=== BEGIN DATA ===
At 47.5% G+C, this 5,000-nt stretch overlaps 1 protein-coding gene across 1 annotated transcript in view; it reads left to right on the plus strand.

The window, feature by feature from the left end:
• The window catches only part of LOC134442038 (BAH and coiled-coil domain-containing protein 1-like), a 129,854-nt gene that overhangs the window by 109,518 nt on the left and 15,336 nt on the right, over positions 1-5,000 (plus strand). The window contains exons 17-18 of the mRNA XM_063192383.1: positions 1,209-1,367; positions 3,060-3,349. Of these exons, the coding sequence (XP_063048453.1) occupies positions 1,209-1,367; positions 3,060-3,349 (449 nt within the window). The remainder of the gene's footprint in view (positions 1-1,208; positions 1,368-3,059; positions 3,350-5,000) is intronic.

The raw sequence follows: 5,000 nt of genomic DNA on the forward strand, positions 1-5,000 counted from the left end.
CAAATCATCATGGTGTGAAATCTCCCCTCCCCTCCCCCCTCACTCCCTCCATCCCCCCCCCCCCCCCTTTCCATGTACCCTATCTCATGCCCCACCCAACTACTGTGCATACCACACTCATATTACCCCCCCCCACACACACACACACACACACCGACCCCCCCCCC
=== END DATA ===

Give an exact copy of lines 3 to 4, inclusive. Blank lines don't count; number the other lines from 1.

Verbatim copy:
• The window catches only part of LOC134442038 (BAH and coiled-coil domain-containing protein 1-like), a 129,854-nt gene that overhangs the window by 109,518 nt on the left and 15,336 nt on the right, over positions 1-5,000 (plus strand). The window contains exons 17-18 of the mRNA XM_063192383.1: positions 1,209-1,367; positions 3,060-3,349. Of these exons, the coding sequence (XP_063048453.1) occupies positions 1,209-1,367; positions 3,060-3,349 (449 nt within the window). The remainder of the gene's footprint in view (positions 1-1,208; positions 1,368-3,059; positions 3,350-5,000) is intronic.

The raw sequence follows: 5,000 nt of genomic DNA on the forward strand, positions 1-5,000 counted from the left end.